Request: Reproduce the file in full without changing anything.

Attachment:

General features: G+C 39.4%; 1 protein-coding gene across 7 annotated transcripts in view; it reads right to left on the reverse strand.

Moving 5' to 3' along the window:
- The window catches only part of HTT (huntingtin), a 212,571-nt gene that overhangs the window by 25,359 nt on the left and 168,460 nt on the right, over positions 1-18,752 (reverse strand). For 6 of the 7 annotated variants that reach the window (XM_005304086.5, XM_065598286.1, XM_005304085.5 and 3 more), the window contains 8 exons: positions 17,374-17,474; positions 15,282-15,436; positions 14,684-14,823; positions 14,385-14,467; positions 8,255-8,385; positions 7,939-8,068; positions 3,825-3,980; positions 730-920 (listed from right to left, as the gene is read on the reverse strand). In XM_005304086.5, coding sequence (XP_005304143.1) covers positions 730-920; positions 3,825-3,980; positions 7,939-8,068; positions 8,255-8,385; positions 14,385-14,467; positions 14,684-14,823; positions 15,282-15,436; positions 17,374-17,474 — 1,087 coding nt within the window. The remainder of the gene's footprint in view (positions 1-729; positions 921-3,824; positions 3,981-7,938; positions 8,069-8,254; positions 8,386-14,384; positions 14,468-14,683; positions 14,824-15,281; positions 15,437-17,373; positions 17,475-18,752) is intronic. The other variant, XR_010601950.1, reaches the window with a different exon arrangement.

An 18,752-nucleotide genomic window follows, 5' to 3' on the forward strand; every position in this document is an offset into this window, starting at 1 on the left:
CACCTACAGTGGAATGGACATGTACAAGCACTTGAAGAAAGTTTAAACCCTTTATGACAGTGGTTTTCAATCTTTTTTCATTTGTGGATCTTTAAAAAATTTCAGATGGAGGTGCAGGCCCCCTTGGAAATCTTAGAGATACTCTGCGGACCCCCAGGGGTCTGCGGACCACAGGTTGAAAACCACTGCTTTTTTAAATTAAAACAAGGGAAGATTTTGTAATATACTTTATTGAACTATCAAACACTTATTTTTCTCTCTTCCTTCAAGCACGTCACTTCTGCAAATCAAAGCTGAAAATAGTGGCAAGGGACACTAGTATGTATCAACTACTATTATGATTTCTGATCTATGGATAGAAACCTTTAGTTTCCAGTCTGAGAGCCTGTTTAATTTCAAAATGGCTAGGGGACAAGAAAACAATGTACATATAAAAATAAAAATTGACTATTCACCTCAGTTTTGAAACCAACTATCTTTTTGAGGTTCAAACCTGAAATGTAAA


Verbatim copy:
General features: G+C 39.4%; 1 protein-coding gene across 7 annotated transcripts in view; it reads right to left on the reverse strand.

Moving 5' to 3' along the window:
- The window catches only part of HTT (huntingtin), a 212,571-nt gene that overhangs the window by 25,359 nt on the left and 168,460 nt on the right, over positions 1-18,752 (reverse strand). For 6 of the 7 annotated variants that reach the window (XM_005304086.5, XM_065598286.1, XM_005304085.5 and 3 more), the window contains 8 exons: positions 17,374-17,474; positions 15,282-15,436; positions 14,684-14,823; positions 14,385-14,467; positions 8,255-8,385; positions 7,939-8,068; positions 3,825-3,980; positions 730-920 (listed from right to left, as the gene is read on the reverse strand). In XM_005304086.5, coding sequence (XP_005304143.1) covers positions 730-920; positions 3,825-3,980; positions 7,939-8,068; positions 8,255-8,385; positions 14,385-14,467; positions 14,684-14,823; positions 15,282-15,436; positions 17,374-17,474 — 1,087 coding nt within the window. The remainder of the gene's footprint in view (positions 1-729; positions 921-3,824; positions 3,981-7,938; positions 8,069-8,254; positions 8,386-14,384; positions 14,468-14,683; positions 14,824-15,281; positions 15,437-17,373; positions 17,475-18,752) is intronic. The other variant, XR_010601950.1, reaches the window with a different exon arrangement.

An 18,752-nucleotide genomic window follows, 5' to 3' on the forward strand; every position in this document is an offset into this window, starting at 1 on the left:
CACCTACAGTGGAATGGACATGTACAAGCACTTGAAGAAAGTTTAAACCCTTTATGACAGTGGTTTTCAATCTTTTTTCATTTGTGGATCTTTAAAAAATTTCAGATGGAGGTGCAGGCCCCCTTGGAAATCTTAGAGATACTCTGCGGACCCCCAGGGGTCTGCGGACCACAGGTTGAAAACCACTGCTTTTTTAAATTAAAACAAGGGAAGATTTTGTAATATACTTTATTGAACTATCAAACACTTATTTTTCTCTCTTCCTTCAAGCACGTCACTTCTGCAAATCAAAGCTGAAAATAGTGGCAAGGGACACTAGTATGTATCAACTACTATTATGATTTCTGATCTATGGATAGAAACCTTTAGTTTCCAGTCTGAGAGCCTGTTTAATTTCAAAATGGCTAGGGGACAAGAAAACAATGTACATATAAAAATAAAAATTGACTATTCACCTCAGTTTTGAAACCAACTATCTTTTTGAGGTTCAAACCTGAAATGTAAA